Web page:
August 9: Walla Walla to Umatilla (61 miles)
The morning started late. After the near 100 miles and sleep in a comfortable bed, I found myself stirring at 8 am, about 2 hours later than when sleeping outside. Having seen Walla Walla in twilight, Jon and I decide to get a solid breakfast in town. We take Brad’s recommendation for the Maple Cafe and were not disappointed. The corned beef omelette was the size of a football and my side of silver dollar pancakes provided the carbs for the day. We were now ready to take on the shorter day.
By the time we pulled out of the cafe, the heat was on. The maps had us sticking to Route 12 for most of the day, or should I say Route 12 sticking to us. In addition to Walla Walla’s sweet onion trade, massive hay trucks passed us with regularity. After each passing truck a whirlwind of hay particles consumes the road. With each vehicle that follows, the grit resting on the road is stirred up back into the air. The airborne hay finds inconvenient places to stick to exposed skin.
To our dismay, road conditions somehow worsen. The right lane of the road is torn up leaving a minimal shoulder 12 to 30 inches at most, covered in rocks. The climbing then starts, which typically makes staying in a straight line in finite space more difficult. At the top we find a long descent. Normally we would be happy about descending, but given the limited shoulder and heavy debris we cannot take advantage of the downhill. squeezing our brakes, Jon and I navigate uncertain terrain towards small bridges. The bridges leave less room for the shoulders and the trucks appear not to care. One comes dangerously close, less than a foot from Jon, as we cross a bridge. Our nerves are feeling it as we pull off of Route 12.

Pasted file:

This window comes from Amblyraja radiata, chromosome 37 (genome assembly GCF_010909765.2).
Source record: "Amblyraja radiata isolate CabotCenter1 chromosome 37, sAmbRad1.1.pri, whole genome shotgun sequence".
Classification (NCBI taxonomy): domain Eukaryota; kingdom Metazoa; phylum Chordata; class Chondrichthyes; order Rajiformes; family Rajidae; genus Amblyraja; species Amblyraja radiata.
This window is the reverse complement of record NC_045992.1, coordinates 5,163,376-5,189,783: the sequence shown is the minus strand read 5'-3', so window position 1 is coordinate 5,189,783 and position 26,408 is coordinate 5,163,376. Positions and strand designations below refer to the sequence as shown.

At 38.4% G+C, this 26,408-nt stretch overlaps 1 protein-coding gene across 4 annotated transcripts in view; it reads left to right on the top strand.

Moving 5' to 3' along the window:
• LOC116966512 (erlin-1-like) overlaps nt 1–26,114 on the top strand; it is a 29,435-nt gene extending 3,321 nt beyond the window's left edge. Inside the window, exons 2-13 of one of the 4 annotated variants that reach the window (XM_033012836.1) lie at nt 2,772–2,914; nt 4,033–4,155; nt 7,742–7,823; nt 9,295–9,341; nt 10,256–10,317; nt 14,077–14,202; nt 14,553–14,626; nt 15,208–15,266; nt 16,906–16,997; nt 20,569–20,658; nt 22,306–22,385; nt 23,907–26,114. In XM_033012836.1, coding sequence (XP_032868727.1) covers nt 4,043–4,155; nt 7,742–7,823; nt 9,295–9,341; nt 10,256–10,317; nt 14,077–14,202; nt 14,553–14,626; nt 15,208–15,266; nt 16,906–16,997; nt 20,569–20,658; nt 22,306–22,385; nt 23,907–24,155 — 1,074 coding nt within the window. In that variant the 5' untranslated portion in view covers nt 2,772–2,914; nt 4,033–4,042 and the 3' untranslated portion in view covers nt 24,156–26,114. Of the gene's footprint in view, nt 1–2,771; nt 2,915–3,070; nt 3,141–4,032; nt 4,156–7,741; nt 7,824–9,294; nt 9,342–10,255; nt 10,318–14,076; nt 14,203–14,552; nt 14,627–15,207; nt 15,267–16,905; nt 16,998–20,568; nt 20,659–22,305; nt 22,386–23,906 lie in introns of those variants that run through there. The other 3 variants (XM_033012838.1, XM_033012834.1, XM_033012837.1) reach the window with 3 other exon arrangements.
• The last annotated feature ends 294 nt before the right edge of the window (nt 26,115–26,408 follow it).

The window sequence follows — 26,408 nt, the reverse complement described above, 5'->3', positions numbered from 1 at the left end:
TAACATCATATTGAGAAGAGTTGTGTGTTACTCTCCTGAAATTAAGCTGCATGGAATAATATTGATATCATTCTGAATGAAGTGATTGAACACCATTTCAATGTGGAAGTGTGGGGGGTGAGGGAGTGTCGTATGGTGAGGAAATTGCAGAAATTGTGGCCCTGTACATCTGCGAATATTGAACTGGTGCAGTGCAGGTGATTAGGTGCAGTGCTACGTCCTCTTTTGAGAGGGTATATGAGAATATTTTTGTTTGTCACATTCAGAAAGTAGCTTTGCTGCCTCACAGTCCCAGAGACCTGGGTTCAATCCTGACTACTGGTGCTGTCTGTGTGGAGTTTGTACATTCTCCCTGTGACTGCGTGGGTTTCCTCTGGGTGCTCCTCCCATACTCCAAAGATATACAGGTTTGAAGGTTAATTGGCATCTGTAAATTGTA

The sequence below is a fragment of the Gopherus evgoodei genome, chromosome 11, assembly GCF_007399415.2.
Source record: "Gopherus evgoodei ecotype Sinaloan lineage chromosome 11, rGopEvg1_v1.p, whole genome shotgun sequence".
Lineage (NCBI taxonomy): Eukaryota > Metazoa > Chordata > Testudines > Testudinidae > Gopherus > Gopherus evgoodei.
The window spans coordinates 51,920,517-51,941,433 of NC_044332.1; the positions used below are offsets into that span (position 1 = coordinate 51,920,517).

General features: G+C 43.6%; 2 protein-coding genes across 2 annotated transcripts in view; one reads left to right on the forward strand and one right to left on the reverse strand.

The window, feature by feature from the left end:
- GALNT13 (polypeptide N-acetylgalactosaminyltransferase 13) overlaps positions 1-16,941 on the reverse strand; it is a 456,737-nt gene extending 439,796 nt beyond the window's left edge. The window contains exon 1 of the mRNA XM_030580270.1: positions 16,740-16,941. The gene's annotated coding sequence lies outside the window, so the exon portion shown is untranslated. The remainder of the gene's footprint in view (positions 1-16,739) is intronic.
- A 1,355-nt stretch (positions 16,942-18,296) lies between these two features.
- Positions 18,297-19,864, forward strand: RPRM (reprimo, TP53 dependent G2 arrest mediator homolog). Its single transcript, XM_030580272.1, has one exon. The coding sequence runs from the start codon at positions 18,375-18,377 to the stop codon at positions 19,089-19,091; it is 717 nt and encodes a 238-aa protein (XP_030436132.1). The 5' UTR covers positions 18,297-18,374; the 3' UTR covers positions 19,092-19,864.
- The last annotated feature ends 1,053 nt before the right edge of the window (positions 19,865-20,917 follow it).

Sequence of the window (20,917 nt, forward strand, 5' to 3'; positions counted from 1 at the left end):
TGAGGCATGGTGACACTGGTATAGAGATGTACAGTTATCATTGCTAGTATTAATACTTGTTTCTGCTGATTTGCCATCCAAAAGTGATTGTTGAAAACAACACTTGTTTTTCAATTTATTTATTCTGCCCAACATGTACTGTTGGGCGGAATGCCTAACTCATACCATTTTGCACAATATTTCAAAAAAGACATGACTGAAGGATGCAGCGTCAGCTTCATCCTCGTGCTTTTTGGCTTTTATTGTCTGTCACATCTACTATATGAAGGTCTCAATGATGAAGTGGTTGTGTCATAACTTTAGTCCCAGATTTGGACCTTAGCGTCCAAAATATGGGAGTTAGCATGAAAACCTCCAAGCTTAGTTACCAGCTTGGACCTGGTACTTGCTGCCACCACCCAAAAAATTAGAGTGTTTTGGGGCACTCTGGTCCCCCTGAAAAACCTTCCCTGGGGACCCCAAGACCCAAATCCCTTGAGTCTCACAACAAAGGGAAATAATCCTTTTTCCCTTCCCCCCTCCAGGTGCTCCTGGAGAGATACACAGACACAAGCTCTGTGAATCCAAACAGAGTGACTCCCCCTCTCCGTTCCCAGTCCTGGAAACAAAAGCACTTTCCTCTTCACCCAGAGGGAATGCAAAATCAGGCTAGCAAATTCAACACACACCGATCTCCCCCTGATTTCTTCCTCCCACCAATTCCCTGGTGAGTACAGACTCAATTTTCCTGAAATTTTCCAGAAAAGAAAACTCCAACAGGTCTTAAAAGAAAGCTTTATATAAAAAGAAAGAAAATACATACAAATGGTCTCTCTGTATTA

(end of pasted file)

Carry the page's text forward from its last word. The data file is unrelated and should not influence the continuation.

Taking another break at another weigh station, we take water and snack in the shade. Only a few more miles and we reach the Columbia River. We chat with a sheriff that pulled into the weigh station, asking him about the remaining conditions to the river. He tells us it will be much improved over our earlier experience and offers a few tips for Umatilla. We thank him and head out for the last leg. What we found at the river was spectacular. Not the amazing views of Washington and eventually Oregon riverside, nor the pleasant downhills to the water level, but wind. Expecting the prevailing winds to be in our face, we were pleasantly surprised, ecstatic rather, to find a tailwind!